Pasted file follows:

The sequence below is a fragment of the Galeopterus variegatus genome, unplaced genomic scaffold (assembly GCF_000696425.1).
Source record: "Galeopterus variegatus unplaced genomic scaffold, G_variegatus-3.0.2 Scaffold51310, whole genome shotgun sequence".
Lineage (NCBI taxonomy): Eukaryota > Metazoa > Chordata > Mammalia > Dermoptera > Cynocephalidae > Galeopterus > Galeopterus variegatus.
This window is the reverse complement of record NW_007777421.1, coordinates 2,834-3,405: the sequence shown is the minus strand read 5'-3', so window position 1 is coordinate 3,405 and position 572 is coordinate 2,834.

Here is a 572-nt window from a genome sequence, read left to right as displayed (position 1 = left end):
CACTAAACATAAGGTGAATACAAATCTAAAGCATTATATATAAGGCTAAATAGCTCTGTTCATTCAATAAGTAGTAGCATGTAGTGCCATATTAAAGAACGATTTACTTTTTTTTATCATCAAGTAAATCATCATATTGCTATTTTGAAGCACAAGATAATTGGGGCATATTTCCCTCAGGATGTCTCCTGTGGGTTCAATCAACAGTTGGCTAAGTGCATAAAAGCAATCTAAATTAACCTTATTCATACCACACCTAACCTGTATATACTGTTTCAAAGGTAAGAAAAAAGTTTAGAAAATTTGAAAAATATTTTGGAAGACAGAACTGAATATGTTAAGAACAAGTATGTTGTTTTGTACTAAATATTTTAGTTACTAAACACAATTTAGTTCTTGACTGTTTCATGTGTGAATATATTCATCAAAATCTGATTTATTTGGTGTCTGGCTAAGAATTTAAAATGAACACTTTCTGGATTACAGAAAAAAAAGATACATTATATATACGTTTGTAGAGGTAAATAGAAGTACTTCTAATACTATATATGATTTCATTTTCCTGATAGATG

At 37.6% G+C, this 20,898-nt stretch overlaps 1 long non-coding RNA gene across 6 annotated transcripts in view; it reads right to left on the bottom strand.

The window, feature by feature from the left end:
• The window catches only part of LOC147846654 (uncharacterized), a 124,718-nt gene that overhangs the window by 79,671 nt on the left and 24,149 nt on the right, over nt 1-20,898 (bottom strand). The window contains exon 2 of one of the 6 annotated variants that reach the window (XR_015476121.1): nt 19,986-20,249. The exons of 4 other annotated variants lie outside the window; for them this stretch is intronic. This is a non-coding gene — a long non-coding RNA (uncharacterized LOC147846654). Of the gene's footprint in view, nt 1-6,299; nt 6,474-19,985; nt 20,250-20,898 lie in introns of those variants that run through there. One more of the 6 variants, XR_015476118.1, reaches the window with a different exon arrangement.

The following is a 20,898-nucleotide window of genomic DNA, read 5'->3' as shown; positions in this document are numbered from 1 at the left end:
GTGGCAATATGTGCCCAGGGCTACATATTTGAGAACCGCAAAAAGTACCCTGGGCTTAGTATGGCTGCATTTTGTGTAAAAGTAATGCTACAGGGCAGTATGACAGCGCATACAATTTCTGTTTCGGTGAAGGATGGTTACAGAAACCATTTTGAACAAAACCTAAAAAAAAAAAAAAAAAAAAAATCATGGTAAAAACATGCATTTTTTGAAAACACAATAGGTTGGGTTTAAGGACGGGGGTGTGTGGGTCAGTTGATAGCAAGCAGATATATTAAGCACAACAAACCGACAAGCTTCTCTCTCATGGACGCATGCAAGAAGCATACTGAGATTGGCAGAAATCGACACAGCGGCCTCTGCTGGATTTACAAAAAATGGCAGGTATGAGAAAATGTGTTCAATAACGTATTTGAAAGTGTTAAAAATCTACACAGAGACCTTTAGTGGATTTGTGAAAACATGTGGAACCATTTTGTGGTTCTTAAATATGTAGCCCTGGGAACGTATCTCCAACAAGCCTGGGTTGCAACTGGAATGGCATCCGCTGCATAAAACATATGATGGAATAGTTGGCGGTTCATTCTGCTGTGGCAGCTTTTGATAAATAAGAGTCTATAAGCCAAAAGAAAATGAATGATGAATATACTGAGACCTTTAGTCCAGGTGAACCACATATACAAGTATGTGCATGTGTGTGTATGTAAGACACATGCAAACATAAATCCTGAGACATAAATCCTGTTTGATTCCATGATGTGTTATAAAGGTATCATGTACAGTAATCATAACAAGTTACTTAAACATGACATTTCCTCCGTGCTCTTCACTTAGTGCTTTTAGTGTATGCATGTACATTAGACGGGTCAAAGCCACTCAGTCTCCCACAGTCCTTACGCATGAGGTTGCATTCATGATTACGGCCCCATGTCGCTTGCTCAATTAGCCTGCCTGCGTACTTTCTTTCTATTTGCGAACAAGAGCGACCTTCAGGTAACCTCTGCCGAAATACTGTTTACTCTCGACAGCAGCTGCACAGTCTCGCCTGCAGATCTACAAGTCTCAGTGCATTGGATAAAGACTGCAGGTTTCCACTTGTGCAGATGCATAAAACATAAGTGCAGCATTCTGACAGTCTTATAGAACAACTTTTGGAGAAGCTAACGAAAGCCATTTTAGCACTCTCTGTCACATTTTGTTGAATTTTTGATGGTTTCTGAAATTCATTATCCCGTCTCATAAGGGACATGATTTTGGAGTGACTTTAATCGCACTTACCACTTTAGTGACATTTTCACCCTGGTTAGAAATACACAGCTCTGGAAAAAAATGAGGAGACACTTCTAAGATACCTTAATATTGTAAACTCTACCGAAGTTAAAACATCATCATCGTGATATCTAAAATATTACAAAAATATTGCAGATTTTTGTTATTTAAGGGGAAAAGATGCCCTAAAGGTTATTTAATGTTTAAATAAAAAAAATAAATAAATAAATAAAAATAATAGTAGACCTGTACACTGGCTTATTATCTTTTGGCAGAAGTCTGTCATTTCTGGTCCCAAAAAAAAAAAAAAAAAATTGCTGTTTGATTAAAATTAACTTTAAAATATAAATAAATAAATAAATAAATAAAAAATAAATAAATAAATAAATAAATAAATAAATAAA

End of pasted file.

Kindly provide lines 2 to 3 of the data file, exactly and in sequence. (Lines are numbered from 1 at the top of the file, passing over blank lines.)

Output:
Source record: "Galeopterus variegatus unplaced genomic scaffold, G_variegatus-3.0.2 Scaffold51310, whole genome shotgun sequence".
Lineage (NCBI taxonomy): Eukaryota > Metazoa > Chordata > Mammalia > Dermoptera > Cynocephalidae > Galeopterus > Galeopterus variegatus.